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Court Hears Claim Brought by State Department of Mental Hygiene

Probate Lawyers said that this issue is a frequently recurring problem in the Surrogate’s Courts, that of claims against estates or beneficiaries of estates by the State Department of Mental Hygiene.

Testator M died August 9, 1975 leaving his widow S as his sole distributee. His will executed in 1968 and admitted to probate provided a trust of one-half his net estate for S, remainder to two named cousins. (The cousins were also residuary legatees) As nominated executors, they have been issued letters. The gross estate is approximately $75,000.

A New York Estate Lawyer said that in 1968, shortly after the execution of the will, S was institutionalized and except for brief periods has continued as a patient in one of the institutions in the Department of Mental Hygiene (Department). A Committee has been appointed for her. The Committee is holding assets (apart from any beneficial interest in her husband’s estate) of over $100,000.

The Department has filed a claim with the Committee not with the estate, for some $60,000. This claim is approximately equal to the total net estate of the deceased husband, M.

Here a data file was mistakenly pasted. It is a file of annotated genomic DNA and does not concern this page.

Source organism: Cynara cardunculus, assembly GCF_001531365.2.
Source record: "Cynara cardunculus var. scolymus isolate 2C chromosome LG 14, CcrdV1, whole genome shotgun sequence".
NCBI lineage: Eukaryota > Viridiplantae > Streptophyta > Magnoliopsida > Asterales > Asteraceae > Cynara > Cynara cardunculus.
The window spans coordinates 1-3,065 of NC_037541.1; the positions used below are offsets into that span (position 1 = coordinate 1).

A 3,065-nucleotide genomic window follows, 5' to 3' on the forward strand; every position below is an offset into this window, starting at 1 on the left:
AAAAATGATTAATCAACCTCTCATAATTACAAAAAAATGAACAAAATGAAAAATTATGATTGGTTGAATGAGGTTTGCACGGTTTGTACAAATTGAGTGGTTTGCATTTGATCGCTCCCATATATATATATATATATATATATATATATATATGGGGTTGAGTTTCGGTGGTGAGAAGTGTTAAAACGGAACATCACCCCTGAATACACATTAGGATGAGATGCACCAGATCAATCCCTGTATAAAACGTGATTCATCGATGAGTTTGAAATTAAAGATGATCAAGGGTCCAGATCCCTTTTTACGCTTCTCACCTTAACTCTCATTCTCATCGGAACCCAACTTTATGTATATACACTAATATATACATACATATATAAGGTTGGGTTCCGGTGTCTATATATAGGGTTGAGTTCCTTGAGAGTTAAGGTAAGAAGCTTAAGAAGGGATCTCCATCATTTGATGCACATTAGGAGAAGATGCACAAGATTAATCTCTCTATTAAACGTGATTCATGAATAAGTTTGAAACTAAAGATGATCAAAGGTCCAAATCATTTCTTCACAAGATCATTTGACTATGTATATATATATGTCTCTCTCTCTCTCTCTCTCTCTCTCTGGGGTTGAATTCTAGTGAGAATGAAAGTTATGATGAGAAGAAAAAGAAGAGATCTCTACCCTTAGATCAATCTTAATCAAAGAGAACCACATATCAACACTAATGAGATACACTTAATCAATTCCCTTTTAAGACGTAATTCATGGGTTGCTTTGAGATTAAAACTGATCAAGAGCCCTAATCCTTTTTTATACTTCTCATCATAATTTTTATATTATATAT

Incidental to another proceeding (which will be separately decided) the Committee of the widow advances the contention that the estate of the deceased husband, as the estate of a responsible relative, is Primarily liable to pay the claim of the Department.

Manhattan Probate Lawyers said that Department’s claims are governed by statutes originating in the Insanity Law of 1896. A recent recodification of the Mental Hygiene Law has created a problem for our Surrogate’s Courts. More important to the issue under consideration is the factor that each of the contribution statutes contained a proviso that the recipient or patient or the responsible relative could be compelled to contribute only if of ‘sufficient ability’ during the period when care or assistance was being furnished.

New York City Probate Lawyers said that recovery statute authorizes a Department to recover from a recipient or patient or responsible relative who may not have been of sufficient ability at the time care or assistance was furnished but who later came into possession of property. As discussed in Matter of Colon, supra, 83 Misc.2d at 349–350, 372 N.Y.S.2d at 820–822, recovery statutes are purposed to recover from either (a) windfalls (generally personal injury recoveries or inheritances) of either the recipient himself or his responsible relatives or (b) from the Estates of deceased recipients or responsible relatives. Such recovery statutes authorize the Commissioner to commence an action against a recipient, his estate, a responsible relative or the estate of a responsible relative discovered to have real or personal property.